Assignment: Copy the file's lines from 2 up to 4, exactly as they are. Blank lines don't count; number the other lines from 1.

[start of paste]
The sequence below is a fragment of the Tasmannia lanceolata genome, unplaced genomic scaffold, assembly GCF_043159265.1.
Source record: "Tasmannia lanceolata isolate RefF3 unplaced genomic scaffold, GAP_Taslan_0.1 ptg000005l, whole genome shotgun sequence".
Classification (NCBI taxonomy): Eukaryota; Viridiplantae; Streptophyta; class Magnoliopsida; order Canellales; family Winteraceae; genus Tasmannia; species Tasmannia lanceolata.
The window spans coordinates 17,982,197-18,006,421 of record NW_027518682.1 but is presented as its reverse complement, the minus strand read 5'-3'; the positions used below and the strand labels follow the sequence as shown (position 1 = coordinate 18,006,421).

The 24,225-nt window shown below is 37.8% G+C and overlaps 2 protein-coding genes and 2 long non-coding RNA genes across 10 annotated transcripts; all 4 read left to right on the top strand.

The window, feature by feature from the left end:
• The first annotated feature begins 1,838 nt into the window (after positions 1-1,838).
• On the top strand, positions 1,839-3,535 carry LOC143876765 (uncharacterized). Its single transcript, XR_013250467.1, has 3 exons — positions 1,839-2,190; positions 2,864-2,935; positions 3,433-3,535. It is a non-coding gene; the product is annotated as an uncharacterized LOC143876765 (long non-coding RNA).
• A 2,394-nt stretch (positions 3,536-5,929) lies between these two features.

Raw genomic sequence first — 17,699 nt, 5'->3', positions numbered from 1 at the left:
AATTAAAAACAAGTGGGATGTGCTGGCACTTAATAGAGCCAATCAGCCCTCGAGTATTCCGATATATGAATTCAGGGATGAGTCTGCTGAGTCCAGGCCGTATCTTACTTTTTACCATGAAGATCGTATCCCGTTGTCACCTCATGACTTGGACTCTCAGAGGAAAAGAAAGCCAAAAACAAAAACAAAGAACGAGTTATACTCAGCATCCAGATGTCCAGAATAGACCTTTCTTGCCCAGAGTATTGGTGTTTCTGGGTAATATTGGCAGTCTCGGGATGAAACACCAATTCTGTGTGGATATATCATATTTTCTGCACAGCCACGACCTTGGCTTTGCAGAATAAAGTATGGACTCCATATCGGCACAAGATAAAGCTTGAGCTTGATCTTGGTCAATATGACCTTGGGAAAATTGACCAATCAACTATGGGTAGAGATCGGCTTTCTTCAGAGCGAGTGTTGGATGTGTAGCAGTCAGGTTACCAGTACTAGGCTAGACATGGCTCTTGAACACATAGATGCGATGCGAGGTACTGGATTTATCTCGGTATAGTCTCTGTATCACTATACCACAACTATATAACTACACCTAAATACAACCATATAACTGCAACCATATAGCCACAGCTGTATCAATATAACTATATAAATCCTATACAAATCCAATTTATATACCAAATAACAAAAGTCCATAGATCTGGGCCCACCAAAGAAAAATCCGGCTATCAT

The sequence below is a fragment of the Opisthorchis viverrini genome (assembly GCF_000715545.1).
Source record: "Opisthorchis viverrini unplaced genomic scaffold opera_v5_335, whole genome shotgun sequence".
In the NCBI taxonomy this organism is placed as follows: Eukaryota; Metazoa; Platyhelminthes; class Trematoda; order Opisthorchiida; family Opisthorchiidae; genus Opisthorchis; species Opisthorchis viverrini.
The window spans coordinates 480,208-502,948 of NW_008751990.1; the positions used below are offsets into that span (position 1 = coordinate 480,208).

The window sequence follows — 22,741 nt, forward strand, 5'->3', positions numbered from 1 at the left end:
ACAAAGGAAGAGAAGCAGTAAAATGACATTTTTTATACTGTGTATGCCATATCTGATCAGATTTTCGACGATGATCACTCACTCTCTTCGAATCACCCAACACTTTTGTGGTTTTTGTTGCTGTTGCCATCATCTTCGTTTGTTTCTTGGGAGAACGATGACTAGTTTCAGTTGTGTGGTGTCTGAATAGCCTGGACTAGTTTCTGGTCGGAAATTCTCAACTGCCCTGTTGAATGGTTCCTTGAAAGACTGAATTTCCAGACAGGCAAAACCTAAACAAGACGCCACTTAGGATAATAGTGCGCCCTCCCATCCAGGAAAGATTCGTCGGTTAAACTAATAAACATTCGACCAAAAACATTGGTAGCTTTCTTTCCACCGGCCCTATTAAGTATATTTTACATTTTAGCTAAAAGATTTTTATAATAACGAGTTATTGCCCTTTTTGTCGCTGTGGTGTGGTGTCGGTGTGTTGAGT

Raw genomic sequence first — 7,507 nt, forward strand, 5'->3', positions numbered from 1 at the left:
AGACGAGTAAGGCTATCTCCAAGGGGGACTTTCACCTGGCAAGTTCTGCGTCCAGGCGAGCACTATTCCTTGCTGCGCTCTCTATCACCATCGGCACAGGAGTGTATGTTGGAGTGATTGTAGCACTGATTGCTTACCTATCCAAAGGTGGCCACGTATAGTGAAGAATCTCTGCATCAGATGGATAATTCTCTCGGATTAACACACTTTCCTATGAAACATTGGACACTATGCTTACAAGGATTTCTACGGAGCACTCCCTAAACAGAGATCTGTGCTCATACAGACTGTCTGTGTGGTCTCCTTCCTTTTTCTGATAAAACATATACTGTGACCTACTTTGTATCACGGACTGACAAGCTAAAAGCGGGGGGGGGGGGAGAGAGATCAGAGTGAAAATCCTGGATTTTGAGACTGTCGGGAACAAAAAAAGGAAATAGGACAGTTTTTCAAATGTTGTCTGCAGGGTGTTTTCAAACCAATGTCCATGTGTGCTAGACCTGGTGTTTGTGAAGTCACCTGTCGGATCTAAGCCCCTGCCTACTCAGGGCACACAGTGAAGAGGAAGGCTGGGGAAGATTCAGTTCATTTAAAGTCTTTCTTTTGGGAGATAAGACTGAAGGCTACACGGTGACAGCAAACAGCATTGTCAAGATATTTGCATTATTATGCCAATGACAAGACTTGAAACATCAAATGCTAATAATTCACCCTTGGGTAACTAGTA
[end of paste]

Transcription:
Source record: "Tasmannia lanceolata isolate RefF3 unplaced genomic scaffold, GAP_Taslan_0.1 ptg000005l, whole genome shotgun sequence".
Classification (NCBI taxonomy): Eukaryota; Viridiplantae; Streptophyta; class Magnoliopsida; order Canellales; family Winteraceae; genus Tasmannia; species Tasmannia lanceolata.
The window spans coordinates 17,982,197-18,006,421 of record NW_027518682.1 but is presented as its reverse complement, the minus strand read 5'-3'; the positions used below and the strand labels follow the sequence as shown (position 1 = coordinate 18,006,421).